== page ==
Explaining the promo

In its latest promotional spot, KDKA-TV claims to be "Pittsburgh's No. 1 news station." After the February ratings book, each local station could claim dominance in one newscast or another, but in Pittsburgh's local news horse race, what justification is there for such a blanket statement?

KDKA director of marketing Mike Gerst said it's based on ratings for KDKA's newscasts throughout the year. Factoring out the sweeps months of February, May and November, Gerst said KDKA is dominant at noon, 6 and 11 p.m. nine months out of the year.

Labeling it as such with an asterisk and tiny lettering at the bottom of the screen -- as WTAE did in promos after its November wins -- would avoid raising eyebrows.

Bad report

WPXI aired a story last Thursday at 11 p.m. that seemed to be missing some essentials, specifically confirmation and credibility.

It was a brief story, voiced by an anchor, about a rumor that a student at a local school had gotten sick after chewing gum laced with drugs.

The only interview in the report was with a student who repeated the gossip. No doctor or school official was interviewed or referenced. At the end of the story, Channel 11 reported the girl who chewed the gum was fine and had no drugs in her system.

I can understand occasionally reporting a rumor if the intent is to debunk it, but why not put the rumor to rest at the start of the report and include comment from school officials?

News director Pat Maday said a longer account aired in the early evening news and included an interview with a school representative. He acknowledged attribution "could have been better done in that shortened version."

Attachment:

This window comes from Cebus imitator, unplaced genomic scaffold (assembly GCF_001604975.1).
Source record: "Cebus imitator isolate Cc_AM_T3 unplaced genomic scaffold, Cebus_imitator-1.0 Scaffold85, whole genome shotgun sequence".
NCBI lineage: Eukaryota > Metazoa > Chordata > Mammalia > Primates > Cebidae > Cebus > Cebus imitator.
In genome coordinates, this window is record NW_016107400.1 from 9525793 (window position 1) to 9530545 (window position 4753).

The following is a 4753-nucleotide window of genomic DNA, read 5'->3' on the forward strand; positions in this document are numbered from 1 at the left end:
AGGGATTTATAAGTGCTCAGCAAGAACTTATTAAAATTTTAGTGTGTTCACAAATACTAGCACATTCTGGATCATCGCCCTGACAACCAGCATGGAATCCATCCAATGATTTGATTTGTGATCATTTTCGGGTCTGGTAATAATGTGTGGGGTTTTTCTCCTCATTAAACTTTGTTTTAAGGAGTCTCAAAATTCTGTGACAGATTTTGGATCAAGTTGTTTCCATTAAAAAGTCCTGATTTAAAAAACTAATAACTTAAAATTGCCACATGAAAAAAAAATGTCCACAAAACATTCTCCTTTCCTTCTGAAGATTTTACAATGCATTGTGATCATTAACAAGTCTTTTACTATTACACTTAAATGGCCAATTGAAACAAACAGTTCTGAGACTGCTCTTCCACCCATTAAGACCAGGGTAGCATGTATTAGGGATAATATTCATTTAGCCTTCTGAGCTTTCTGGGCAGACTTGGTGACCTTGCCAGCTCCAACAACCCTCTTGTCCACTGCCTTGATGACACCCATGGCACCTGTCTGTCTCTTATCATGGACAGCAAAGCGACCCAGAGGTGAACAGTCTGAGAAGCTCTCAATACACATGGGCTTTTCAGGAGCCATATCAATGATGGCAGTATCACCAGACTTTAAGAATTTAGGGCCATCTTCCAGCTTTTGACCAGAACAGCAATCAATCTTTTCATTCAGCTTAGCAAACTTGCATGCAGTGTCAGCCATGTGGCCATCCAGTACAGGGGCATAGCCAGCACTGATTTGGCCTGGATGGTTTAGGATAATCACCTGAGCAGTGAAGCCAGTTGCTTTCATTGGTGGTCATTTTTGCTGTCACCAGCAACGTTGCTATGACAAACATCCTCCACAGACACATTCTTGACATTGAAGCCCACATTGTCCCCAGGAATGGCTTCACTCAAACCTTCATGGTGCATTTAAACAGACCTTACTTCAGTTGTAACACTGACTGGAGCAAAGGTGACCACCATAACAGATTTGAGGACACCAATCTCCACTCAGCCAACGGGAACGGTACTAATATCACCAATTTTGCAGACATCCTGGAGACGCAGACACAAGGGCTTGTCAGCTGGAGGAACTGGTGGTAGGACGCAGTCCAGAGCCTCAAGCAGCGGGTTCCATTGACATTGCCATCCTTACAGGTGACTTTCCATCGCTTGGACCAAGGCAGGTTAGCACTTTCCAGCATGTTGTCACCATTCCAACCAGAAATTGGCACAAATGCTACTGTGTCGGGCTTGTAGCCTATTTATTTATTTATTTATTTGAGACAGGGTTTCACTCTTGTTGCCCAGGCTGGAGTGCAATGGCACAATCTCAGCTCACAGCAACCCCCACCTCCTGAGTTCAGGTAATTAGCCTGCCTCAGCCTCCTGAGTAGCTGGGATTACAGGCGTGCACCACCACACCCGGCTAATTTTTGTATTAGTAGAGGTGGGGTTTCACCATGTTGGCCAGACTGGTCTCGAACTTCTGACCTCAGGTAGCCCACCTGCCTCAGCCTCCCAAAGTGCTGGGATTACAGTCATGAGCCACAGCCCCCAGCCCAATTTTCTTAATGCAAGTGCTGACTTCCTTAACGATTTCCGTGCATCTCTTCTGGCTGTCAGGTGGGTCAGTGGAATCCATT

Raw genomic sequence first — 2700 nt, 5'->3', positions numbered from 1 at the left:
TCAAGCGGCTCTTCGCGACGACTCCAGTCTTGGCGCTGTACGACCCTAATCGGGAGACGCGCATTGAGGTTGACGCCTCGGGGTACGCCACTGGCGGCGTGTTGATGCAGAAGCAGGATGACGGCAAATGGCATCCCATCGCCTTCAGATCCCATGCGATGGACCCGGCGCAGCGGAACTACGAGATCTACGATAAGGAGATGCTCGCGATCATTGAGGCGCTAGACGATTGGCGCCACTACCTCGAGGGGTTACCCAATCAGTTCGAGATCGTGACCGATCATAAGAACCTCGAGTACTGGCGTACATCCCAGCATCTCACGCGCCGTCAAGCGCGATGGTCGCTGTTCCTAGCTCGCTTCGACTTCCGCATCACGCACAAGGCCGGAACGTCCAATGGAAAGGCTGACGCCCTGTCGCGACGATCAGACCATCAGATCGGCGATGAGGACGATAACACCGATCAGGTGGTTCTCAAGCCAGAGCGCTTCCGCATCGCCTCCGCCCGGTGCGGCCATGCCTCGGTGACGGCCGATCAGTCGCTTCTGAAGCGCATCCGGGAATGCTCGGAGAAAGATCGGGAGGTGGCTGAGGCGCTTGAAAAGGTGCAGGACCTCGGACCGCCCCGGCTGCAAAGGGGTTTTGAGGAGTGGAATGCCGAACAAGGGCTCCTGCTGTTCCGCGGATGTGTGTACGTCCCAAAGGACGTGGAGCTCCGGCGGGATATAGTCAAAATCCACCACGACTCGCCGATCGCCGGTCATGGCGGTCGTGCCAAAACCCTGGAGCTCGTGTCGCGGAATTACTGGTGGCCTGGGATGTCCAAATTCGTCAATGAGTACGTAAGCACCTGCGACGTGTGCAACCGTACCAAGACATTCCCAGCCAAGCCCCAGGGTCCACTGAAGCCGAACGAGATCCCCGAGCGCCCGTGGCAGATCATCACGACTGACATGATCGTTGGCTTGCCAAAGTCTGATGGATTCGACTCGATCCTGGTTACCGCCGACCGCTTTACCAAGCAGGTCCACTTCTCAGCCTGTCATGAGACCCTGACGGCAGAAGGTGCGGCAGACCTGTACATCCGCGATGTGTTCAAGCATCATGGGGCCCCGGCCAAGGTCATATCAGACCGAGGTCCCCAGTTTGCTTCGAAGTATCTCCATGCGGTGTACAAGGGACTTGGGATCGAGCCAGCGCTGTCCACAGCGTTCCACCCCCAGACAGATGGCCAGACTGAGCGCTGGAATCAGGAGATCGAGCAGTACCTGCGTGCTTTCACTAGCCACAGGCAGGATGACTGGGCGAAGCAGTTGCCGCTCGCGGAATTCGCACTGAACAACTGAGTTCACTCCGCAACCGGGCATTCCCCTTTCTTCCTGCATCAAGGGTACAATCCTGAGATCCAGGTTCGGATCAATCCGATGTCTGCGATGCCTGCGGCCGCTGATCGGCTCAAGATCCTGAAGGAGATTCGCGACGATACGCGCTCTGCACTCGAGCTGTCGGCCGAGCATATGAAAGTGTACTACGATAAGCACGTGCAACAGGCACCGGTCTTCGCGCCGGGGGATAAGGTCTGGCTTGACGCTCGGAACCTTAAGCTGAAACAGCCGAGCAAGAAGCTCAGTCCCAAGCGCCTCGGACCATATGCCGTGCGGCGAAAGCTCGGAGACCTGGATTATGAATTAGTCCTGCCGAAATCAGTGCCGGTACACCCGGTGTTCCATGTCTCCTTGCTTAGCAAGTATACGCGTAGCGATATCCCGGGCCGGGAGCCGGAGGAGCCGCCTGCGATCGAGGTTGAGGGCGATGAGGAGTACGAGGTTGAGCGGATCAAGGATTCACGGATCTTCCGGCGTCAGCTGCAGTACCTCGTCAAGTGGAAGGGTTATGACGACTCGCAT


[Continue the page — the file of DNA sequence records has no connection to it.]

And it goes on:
Digital update

Earlier this month, hundreds of commercial TV stations that are under a government deadline to begin broadcasting in digital by May 1 told the Federal Communications Commission they need more time.

Locally, KDKA, WPXI and WTAE are already broadcasting in digital.

Pittsburgh's Fox affiliate, WPGH, was supposed to broadcast in digital by November 1999. The station got extensions from the FCC, and general sales manager Alan Frank said he expects Channel 53's digital signal to be going out by April 15. He said WCWB will broadcast in digital by May 1.

Christian station WPCB, which also has a May 1 deadline, filed for a six-month extension because it had received permission from the FCC to construct a digital station only earlier this month.

Pittsburgh's UPN station, WNPA, also has asked for an extension and expects to broadcast in digital later this year.

PBS stations are required to broadcast in digital by May 1, 2003.

Digital broadcasts beam a better picture than the conventional analog signal most people receive now. The upgrade requires stations to spend millions and will ultimately cost consumers, too. Though the price of digital TVs has dropped in recent years, they still cost anywhere from $900 to $3,000, plus hundreds more for a set-top box to receive the digital signal.

The FCC says current analog signals will end Dec. 31, 2006, or when 85 percent of American households have the capability to receive digital TV signals.


Rob Owen can be reached at 412-263-2582 or rowen@post-gazette.com. Post questions or comments about TV to www.post-gazette.com/tv under PG Online Talk.

Back to top Back to top E-mail this story E-mail this story
Search | Contact Us |  Site Map | Terms of Use |  Privacy Policy |  Advertise | Help |  Corrections